It is strange that the Labor Party are criticising some recently announced spending initiatives which I think are valuable and will assist in creating a stronger Australia. I would like to know what they think is wrong with spending $267 million in additional funding to support our veterans. I think it is a very noble cause and our veterans are most deserving. It is something we should be supporting. The coalition was also able to give the states another $10 billion through last year's health agreements. That is another good thing to be spending money on. Do the Labor Party think we should take that money back and put it under a rug? I presume they want us to do that so that when they come along they can spend it. We also have the $2.4 billion MedicarePlus package, which is being held up by Labor. That is how much real concern they have for the welfare of the people of Australia—holding up MedicarePlus in the Senate, holding up that valuable safety net initiative. They really should wake up to themselves on this matter.

The announcement on the weekend of $362 million to assist Catholic schools is a very worthwhile initiative and one which should be supported. I would like to see the Labor Party state their position on why we should not be spending $362 million on Catholic schools. The Catholic school system is a very great educational institution. It should be noted that we have been spending more money on state schools too. Our federal funding expenditure for state schools has gone up by 60 per cent since we came to government in 1996. We have more young adults at university than ever before. Quite frankly, the spending initiatives announced recently are most proper. I do not want to see this spending on health reduced. We should be putting as many resources as we responsibly can into our health system. I do not want to see spending on education cut. We should be supporting education expenditure to the maximum amount a responsible government can because we know that education is a major driver in the future wealth of this country. We should continue to support our veterans with a good, solid veterans' affairs program, as we have.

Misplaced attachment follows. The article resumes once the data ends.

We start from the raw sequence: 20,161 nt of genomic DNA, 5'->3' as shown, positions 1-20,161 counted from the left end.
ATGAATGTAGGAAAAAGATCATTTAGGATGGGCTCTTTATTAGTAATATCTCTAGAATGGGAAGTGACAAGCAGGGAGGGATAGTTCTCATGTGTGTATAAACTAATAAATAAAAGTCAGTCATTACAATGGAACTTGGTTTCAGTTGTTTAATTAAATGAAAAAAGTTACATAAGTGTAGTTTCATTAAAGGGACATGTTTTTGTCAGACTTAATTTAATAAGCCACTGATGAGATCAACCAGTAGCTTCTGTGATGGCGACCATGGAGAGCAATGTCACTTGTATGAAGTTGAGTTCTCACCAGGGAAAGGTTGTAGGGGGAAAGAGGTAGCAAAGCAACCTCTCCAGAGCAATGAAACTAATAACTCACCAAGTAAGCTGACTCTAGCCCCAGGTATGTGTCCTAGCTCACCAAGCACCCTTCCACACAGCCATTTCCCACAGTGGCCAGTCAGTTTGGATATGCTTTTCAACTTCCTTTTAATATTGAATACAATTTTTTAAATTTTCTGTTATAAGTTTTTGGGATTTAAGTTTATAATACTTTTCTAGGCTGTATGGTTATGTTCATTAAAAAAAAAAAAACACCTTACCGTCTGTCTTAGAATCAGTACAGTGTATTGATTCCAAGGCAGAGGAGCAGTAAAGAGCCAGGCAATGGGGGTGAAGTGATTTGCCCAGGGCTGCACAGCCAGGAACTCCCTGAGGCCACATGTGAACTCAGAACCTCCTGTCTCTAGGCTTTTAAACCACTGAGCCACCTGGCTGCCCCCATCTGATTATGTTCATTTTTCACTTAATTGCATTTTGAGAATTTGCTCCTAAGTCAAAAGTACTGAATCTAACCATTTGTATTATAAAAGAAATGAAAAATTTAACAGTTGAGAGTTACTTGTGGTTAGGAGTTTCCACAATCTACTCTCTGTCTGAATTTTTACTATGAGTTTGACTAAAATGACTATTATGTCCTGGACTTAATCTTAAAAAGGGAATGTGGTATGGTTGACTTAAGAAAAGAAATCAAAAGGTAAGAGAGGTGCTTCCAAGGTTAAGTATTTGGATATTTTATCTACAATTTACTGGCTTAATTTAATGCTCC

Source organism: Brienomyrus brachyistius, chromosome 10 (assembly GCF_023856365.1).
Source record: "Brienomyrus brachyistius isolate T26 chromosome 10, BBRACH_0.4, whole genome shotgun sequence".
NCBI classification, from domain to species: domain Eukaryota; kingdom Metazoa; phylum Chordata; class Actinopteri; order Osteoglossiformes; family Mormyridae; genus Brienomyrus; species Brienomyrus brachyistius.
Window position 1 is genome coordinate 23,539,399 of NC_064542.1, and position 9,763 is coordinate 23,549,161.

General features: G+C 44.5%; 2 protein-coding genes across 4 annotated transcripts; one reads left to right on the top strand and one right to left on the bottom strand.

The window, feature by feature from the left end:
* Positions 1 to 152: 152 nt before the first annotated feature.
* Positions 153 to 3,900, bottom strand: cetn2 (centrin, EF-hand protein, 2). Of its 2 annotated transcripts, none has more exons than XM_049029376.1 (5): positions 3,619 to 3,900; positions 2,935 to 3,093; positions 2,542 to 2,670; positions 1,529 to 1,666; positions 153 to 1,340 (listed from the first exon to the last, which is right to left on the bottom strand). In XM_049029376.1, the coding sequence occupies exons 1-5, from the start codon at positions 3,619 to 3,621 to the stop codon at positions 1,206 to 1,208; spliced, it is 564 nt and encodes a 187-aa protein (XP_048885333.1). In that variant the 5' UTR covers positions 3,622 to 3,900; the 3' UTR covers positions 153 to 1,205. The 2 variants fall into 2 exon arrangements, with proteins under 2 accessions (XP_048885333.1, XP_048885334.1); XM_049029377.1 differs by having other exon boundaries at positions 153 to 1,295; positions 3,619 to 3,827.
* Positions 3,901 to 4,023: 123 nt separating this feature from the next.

But there is one thing I think we should be cutting expenditure on and I would be keen to initiate it as quickly as possible. The members opposite have been a bit slow, but we will give them a bit of time. We should cut expenditure on the lease of Centenary House. We should rip $36 million in unnecessary expenditure out of Centenary House and put it into training more doctors and nurses and providing additional education services, health services and support for our veterans. That is what we could do with that money. Let us cut the rort on Centenary House and provide better services for the people of Australia.